With Uhtred yes and no. With them being told realistically from Uhtred's perspective they get a bit samey with lots of wondering what the Danes are up to, making preparations and finally the clash of shield walls. There's an awful lot of repetition involved. On the other hand he can be an amusing bastard, especially when he plays the arrogant pagan around pious Christians, and he's surrounded by colourful characters with ups-and-downs in his social and family life. Then there's the fact it's also the story of epic events that (mostly) really happened, in places I've been to, with a good eye towards making it all feel authentic.

    Personally I think the Warlord and Grail Quest trilogies do a better job of telling a fantasy-style epic in almost-real history, but Uhtred's Saxon stories cover a broader sweep of history and social change.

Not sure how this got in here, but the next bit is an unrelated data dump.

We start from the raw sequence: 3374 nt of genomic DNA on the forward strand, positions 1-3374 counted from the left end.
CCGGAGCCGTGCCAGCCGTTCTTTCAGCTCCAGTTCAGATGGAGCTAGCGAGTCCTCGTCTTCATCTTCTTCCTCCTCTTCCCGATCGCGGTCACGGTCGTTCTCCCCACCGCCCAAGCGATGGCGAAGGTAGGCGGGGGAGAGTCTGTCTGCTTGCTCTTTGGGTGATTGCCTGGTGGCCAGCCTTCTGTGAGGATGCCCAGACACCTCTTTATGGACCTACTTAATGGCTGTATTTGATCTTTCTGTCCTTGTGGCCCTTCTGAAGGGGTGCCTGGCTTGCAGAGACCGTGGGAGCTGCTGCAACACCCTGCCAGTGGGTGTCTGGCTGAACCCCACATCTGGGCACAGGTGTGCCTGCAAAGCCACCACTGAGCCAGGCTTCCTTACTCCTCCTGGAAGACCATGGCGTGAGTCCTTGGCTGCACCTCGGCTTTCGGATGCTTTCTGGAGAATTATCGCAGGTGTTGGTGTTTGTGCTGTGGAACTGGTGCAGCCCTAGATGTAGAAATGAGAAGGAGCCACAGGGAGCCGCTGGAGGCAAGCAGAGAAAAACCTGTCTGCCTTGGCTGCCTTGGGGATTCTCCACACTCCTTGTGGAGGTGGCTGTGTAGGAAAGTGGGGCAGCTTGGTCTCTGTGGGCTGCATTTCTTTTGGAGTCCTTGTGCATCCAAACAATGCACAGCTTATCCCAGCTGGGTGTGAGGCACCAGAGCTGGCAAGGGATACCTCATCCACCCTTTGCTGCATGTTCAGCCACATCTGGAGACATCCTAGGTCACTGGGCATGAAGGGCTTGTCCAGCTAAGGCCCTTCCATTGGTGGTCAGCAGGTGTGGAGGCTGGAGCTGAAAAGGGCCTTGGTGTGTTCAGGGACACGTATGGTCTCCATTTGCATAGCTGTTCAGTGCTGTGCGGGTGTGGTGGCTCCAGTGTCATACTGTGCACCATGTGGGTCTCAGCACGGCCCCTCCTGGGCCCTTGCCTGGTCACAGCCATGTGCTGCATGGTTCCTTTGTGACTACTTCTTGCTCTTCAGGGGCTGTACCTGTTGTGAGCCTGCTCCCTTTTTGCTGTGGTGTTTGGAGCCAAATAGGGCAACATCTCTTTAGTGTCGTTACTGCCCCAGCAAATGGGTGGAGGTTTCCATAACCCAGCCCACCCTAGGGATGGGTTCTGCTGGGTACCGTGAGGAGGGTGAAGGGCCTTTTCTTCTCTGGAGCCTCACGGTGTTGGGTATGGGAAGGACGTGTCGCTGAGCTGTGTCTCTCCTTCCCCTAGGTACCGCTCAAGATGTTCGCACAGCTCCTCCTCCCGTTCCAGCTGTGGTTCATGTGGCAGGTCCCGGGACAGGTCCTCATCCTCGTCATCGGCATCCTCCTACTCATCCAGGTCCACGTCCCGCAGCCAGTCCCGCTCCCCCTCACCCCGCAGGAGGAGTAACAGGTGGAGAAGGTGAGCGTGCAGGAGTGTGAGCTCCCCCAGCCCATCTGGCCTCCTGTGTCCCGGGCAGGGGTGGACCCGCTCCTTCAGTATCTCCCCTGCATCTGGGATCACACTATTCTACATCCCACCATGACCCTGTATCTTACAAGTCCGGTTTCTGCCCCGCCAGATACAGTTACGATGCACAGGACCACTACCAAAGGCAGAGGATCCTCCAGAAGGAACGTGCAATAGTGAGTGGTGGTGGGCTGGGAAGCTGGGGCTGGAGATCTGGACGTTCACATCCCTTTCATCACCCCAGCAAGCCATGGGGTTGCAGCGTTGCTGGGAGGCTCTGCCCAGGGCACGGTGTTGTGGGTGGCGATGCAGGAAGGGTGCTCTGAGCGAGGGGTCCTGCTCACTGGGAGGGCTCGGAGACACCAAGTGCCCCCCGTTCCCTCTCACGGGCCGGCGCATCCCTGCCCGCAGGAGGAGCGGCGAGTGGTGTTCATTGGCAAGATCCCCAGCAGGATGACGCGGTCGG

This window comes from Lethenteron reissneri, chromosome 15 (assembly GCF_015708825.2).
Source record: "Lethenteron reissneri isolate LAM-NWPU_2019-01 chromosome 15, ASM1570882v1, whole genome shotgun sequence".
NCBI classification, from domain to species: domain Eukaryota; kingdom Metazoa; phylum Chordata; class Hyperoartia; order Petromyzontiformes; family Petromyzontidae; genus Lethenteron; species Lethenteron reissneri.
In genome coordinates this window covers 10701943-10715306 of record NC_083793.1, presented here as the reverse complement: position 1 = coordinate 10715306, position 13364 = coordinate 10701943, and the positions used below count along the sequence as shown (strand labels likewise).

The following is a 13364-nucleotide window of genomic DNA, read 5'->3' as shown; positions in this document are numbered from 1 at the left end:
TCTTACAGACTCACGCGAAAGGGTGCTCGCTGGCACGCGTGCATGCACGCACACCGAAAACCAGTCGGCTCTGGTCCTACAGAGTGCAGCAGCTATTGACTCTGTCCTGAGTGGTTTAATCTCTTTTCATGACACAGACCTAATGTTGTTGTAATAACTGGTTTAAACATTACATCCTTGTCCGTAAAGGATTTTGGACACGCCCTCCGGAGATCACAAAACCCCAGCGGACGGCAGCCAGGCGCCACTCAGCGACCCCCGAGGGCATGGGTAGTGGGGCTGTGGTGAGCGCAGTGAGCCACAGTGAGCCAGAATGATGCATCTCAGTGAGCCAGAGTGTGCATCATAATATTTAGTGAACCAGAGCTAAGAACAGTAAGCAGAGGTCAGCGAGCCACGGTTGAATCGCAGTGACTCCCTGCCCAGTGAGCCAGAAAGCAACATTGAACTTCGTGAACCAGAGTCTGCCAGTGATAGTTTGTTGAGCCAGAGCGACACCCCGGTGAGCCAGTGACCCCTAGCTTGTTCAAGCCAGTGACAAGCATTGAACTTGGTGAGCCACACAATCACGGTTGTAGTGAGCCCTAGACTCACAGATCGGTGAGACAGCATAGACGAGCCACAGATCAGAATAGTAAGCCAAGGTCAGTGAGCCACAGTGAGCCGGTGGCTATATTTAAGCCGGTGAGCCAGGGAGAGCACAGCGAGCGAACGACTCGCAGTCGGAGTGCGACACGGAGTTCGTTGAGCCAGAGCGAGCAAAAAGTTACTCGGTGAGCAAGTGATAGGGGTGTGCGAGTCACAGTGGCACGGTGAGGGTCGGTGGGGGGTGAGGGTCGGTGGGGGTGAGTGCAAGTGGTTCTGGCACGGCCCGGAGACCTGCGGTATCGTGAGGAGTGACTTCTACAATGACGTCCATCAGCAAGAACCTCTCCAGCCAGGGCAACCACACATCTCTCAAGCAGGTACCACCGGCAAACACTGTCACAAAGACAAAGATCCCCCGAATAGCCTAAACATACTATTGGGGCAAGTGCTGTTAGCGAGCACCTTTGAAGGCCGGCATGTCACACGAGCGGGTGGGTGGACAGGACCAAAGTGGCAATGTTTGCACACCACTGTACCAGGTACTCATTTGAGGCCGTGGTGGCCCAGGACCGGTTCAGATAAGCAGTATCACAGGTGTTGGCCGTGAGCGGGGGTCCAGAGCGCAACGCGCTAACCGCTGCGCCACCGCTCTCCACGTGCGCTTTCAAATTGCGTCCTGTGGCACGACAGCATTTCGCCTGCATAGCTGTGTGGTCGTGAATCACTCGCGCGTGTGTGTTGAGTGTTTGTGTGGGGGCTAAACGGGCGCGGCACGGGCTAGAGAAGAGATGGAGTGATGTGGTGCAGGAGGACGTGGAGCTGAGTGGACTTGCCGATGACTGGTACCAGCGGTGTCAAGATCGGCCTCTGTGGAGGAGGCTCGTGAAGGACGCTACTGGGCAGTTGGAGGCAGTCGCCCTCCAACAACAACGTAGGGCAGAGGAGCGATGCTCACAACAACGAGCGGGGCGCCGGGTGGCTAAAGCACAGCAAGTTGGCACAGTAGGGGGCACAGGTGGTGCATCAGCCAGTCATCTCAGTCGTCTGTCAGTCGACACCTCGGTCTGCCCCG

The Sharpe books on the other hand stay interesting throughout because we have lots of details about that period in history (often down to the exact times battles started) and the situations both on and off the battlefield have much greater variety.

    - - - Updated - - -

    BTW for those of you who are fans of WH40k fiction, Gaunt's Ghosts was originally envisioned as "Sharpe in space."

  10. #10
    It seems pretty campy. I skipped to the battle scene, barely anyone was wearing helmets and the props on the English army looked very amateurishly done.

  11. #11
    Just watched the third episode, much slower then the first two but I really liked it.

    Can't wait for the rest.

  12. #12
    Just watched episode 2 (because the British Broadcasting Company is telling the story of England to the US first, yes I'm slightly bitter) and damn I'm relieved that I'm enjoying it so much. As a fan of the series I was worried it would be a bit bad, but so far I'm loving it. Just a bit disappointed about the forging of his sword, in the books there's an excellent description of pattern welding used to make the blade.